Beauty | Cosmetic surgery, anything but a trivial act

(ETX Daily Up) – Impossible to miss the phenomenon. The acts of medicine and cosmetic surgery are booming almost everywhere in the world, to the point of giving rise to trends on social networks. But we don’t redo our noses – or buttocks – like we change T-shirts, and this unprecedented craze is not without risk. The illegal practices brought to light by the profession, as well as the regrets assumed by many personalities, prove that these acts are by no means trivial.

Between the questionable practices observed on social networks in recent months, and the regrets expressed by several personalities, aesthetic surgery and medicine do not have a good press. And yet, practiced by informed professionals, in the best conditions (therefore), these acts are in no way considered dangerous. Still, it is important today to respect certain rules – or recommendations – and to approach each of these acts with common sense and consideration. Any physical transformation must be thought out, analyzed and carefully considered. And it is the professionals themselves who recommend it.

Something to take into account at a time when aesthetic and cosmetic procedures continue to increase from year to year. In 2019, the International Society of Aesthetic Plastic Surgery (ISAPS) reported a 7.4% increase in these procedures worldwide. Injections of hyaluronic acid, tummy tucks, liposuction, buttock implants… Many are the interventions that have a crowd of followers, especially among the youngest. To date, the hashtag #plasticsurgery has accumulated 12 billion views on TikTok, compared to 4 billion a year earlier. That’s how common these acts have become.

“In France and around the world, social networks have developed in an anarchic way with serious consequences for the health of young patients. Injections under or in the skin are medical acts, which must be carried out by trained and qualified doctors. Young patients should do their research. Any cosmetic procedure, even minimally invasive like injections, involves breaking the skin, and has possible complications, including bruising and infection. And this goes for all procedures intended for to reshape the face or the body, fillers”, explains Dr. Catherine Bergeret-Galley, plastic surgeon and vice-president of the French Society of Aesthetic Plastic Surgeons (SOFCEP) and general secretary of the National Union of Reconstructive Plastic Surgery and Aesthetics (SNCPRE).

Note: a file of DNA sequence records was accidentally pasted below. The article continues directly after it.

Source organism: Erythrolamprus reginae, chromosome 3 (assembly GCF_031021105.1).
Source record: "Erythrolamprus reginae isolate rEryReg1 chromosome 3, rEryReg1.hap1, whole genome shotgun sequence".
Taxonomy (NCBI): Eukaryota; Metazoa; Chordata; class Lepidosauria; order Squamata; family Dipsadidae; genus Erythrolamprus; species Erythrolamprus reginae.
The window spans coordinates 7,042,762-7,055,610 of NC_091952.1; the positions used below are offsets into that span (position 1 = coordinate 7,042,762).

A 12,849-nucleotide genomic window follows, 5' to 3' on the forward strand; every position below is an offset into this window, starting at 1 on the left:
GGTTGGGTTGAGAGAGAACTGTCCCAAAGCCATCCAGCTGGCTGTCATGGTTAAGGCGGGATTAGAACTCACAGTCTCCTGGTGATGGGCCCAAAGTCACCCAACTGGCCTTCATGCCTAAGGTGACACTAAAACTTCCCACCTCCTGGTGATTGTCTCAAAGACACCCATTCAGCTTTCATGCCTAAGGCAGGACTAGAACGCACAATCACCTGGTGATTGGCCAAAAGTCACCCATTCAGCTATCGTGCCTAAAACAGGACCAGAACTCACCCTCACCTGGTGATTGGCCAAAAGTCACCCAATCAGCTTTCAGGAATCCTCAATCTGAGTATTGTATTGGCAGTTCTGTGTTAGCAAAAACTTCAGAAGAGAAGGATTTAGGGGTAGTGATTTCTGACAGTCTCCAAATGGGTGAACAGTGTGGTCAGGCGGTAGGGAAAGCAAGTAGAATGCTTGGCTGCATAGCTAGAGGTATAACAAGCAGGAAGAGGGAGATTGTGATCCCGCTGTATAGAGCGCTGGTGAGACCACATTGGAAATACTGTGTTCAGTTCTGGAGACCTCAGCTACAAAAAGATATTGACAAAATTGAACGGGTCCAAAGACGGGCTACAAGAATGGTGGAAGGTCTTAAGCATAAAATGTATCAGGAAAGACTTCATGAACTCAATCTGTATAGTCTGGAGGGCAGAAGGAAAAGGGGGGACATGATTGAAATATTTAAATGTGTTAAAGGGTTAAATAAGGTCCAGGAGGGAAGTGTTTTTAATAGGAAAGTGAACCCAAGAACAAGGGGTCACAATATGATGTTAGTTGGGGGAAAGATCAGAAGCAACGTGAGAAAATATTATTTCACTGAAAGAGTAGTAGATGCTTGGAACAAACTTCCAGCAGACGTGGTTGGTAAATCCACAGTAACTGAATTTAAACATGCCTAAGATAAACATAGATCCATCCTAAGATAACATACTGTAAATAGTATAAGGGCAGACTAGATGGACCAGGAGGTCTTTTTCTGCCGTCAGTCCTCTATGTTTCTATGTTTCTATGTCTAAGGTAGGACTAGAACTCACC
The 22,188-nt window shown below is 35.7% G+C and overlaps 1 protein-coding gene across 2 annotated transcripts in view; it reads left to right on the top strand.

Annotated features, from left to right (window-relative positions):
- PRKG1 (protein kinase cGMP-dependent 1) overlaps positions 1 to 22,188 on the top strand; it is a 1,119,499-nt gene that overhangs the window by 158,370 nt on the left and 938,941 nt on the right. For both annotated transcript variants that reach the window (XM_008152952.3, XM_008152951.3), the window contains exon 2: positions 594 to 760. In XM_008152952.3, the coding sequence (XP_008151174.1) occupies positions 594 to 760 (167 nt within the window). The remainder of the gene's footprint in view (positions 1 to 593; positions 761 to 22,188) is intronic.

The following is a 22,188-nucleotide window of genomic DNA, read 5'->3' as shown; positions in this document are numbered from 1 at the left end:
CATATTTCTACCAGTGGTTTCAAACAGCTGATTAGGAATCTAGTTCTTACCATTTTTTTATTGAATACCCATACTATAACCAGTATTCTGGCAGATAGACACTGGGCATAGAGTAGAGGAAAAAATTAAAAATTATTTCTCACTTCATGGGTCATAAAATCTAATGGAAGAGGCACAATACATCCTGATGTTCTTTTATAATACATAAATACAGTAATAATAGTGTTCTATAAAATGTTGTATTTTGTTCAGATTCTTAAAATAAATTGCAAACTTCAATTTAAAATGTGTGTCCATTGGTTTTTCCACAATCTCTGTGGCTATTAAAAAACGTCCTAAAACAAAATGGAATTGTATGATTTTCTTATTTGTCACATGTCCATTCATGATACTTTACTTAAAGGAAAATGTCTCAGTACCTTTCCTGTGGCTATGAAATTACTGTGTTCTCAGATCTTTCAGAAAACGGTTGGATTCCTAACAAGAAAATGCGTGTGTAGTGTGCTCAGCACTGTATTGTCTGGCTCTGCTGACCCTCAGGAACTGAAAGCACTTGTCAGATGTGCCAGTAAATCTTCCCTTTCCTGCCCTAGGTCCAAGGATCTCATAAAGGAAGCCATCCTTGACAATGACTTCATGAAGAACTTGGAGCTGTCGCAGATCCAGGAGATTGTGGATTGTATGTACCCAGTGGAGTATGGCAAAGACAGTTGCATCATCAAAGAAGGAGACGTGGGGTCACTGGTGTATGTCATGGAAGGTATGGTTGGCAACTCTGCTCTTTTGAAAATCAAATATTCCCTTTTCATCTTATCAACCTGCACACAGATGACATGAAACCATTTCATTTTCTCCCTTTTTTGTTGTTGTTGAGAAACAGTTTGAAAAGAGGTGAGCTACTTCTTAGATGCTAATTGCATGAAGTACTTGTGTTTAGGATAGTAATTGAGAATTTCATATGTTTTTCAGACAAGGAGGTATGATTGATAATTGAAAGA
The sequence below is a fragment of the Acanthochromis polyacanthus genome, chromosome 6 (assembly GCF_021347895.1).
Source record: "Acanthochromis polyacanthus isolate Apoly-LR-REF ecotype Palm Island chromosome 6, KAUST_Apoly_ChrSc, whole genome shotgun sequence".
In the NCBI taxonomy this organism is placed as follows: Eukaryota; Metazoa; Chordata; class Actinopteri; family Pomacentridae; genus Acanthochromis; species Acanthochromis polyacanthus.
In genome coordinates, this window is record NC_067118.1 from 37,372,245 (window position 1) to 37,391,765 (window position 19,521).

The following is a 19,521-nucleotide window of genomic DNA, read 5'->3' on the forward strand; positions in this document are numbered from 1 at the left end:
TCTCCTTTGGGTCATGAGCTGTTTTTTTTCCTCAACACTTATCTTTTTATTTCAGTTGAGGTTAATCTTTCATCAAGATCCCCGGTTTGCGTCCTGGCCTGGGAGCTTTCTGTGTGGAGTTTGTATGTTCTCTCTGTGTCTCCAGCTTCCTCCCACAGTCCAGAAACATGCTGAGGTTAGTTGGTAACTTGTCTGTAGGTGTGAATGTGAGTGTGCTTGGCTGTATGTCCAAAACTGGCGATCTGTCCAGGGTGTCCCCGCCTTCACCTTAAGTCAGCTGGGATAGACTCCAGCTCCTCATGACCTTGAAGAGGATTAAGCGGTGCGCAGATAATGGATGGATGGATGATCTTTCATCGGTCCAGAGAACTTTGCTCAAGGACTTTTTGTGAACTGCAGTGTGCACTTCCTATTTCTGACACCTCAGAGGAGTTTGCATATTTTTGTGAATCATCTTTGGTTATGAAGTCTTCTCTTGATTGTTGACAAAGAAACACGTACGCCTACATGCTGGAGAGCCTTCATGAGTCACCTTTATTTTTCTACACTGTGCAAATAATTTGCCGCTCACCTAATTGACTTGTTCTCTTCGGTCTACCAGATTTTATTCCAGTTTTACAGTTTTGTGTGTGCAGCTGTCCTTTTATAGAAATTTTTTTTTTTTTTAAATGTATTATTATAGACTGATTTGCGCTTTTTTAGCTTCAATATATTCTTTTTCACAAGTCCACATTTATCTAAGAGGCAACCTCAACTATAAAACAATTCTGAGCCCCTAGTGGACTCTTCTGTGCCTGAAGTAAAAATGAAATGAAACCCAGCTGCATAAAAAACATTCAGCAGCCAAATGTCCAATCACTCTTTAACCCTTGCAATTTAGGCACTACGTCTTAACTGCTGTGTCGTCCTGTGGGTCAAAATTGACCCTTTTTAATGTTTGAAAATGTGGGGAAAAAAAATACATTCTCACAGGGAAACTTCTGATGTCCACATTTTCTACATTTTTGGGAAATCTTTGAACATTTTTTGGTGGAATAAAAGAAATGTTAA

Stop the ‘fake injectors’

Faced with the rise of certain excesses on social networks, the SNCPRE met in January in France to alert the public authorities to the dangers linked to ‘fake injectors’, these unauthorized and therefore unqualified persons, to perform botulinum toxin injections and other fillers that are rampant – most often – on social networks. A mobilization intended to highlight the many serious adverse effects that can result from these practices, and to stop illegal injection activities.

“The big problem with this craze for medicine and cosmetic surgery on social networks is that they are currently offered by non-physician injectors or even bloggers or Instagrammers who are not allowed to inject. Influencers , the new media stars for young audiences, are even promoting these injectors who practice or promote the illegal practice of medicine, and it’s truly shocking.For 3 years, we’ve seen the results of this explosion of no -professionalism: serious complications”, warns the health professional.

Other countries, such as the United Kingdom, have already tackled the problem head-on. After prohibiting the administration of botox and other fillers for cosmetic purposes to minors, the British government has decided to toughen the legislation. It would be a matter of imposing a license on practitioners carrying out this type of treatment to avoid abuses. In France, the response from the public authorities is struggling to come, according to professionals in the sector.